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Doctor avoids federal prison time in opioid prescription case involving nearly 20,000 pills

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By Matt Miller | Date Octuber 7th, 2019

A 75-year-old midstate doctor who insisted he was showing compassion, not criminal intent, when he prescribed thousands of pills of opioid painkillers to a patient as they sat in his van won’t be going to federal prison.


(AP Photo/Toby Talbot, File)

 Instead, after an array of witnesses testified to his decades of selflessness, Dr. Robert T. Stremmel of York was sentenced Monday to 2 years of probation and fined $3,339.

 “I do feel like this is a special case,” U.S. Middle District Senior Judge Yvette Kane said in turning aside a prosecution request for jail time.

 Unlike other doctors she has sentenced, Stremmel didn’t use his prescription pad for personal profit or trade drugs for sex, the judge said.

 “There is no evidence to support this man benefited in any personal way from any misjudgments he is guilty of,” Kane said at the end of the nearly two-hour sentencing hearing.

Stremmel, an osteopath who has surrendered his medical license, pleaded guilty to illegally distributing medications and to making false statements in health care matters.

Special Agent John Riley of the U.S. Department of Health and Human Services told Kane that Stremmel prescribed 10,680 pills of oxycontin and 8,431 amphetamine tablets to the female patient in the van between January 2013 and April 2017. There was no indication the doctor had thoroughly examined that patient before writing those scripts, Riley said.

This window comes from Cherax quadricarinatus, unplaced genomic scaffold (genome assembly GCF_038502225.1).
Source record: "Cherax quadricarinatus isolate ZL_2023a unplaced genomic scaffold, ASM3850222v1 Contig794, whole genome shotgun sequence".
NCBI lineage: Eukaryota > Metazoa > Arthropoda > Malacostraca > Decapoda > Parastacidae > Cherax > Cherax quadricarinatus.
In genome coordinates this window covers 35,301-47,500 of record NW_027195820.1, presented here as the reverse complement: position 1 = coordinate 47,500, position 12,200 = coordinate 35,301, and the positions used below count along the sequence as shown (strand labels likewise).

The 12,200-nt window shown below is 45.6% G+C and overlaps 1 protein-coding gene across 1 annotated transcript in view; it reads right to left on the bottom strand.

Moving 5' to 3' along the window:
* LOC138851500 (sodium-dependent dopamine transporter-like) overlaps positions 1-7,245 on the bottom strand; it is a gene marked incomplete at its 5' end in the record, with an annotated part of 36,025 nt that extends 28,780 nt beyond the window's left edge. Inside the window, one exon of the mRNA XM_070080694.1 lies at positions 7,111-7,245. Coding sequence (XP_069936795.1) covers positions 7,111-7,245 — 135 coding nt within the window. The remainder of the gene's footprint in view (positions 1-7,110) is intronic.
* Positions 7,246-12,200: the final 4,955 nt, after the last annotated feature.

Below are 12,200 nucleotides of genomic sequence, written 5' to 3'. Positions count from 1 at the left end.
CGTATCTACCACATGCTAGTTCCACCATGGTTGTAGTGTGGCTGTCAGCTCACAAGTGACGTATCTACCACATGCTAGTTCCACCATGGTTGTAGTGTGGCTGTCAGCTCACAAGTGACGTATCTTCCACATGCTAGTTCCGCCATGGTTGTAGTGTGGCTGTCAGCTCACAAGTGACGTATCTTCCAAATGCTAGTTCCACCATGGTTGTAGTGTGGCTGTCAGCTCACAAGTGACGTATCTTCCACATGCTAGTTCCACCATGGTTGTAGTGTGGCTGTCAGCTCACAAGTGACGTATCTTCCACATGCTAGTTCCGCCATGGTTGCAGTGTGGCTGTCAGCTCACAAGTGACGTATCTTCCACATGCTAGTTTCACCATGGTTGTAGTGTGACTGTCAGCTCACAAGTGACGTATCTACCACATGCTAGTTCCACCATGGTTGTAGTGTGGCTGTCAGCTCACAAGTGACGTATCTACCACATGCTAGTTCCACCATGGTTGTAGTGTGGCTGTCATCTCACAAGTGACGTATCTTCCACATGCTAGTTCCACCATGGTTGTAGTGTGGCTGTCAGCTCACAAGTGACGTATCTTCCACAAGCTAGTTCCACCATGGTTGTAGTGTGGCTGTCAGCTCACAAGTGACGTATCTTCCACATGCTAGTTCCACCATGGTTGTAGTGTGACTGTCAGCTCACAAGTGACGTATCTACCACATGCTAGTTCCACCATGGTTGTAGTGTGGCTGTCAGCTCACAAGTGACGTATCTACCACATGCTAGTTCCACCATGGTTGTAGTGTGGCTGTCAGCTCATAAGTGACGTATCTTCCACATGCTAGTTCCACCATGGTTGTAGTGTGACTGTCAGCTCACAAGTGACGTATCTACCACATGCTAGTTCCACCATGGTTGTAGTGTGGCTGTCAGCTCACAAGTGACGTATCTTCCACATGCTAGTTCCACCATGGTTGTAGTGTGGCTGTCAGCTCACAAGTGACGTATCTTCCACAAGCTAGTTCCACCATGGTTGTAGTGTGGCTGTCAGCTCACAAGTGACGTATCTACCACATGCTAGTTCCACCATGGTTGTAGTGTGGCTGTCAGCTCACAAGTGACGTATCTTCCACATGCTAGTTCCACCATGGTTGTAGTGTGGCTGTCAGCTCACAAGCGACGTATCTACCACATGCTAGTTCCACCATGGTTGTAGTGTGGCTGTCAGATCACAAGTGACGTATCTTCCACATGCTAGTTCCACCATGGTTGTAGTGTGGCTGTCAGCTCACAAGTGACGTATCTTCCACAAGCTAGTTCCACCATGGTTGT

Stremmel’s lawyer, Douglas P. France, insisted the doctor had done that because the woman lacked medical insurance and Stremmel would have had to charge her had she made an office visit.

 “He’s an honest, giving, caring person who made mistakes,” France said in asking that his client be punished only with a fine.

Assistant U.S. Attorney Daryl F. Bloom argued that jail time was justified because conduct like Stremmel’s is feeding the nationwide opioid addiction crisis.

“He prescribed medications without medical necessity,” Bloom said. “We’re talking about tens of thousands of pills.”

“Eighty percent of heroin users start with prescription opiates. He’s part of the problem,” the prosecutor said.

Stremmel said the criminal charges arose from his own stupidity. In 47 years of medical practice, “I gave the utmost care I could,” he told Kane.

“I ask for mercy so I might spend my remaining days in a normal manner,” Stremmel added.

“There has to be an example. There has to be something beyond a fine,” Bloom said in pressing for prison. “There has to be some greater consequence to deter others from committing this same crime.”

 “If someone was on the street dispensing (the same drugs) they would be going to jail,” he said.

In deciding not to make Stremmel that example, Kane cited his “commendable personal history” of charitable works to individuals and the community at large. His age and “poor” health contributed to her sentencing decision as well, she said.

“He has lost his medical license. There is no risk to the community,” Kane said.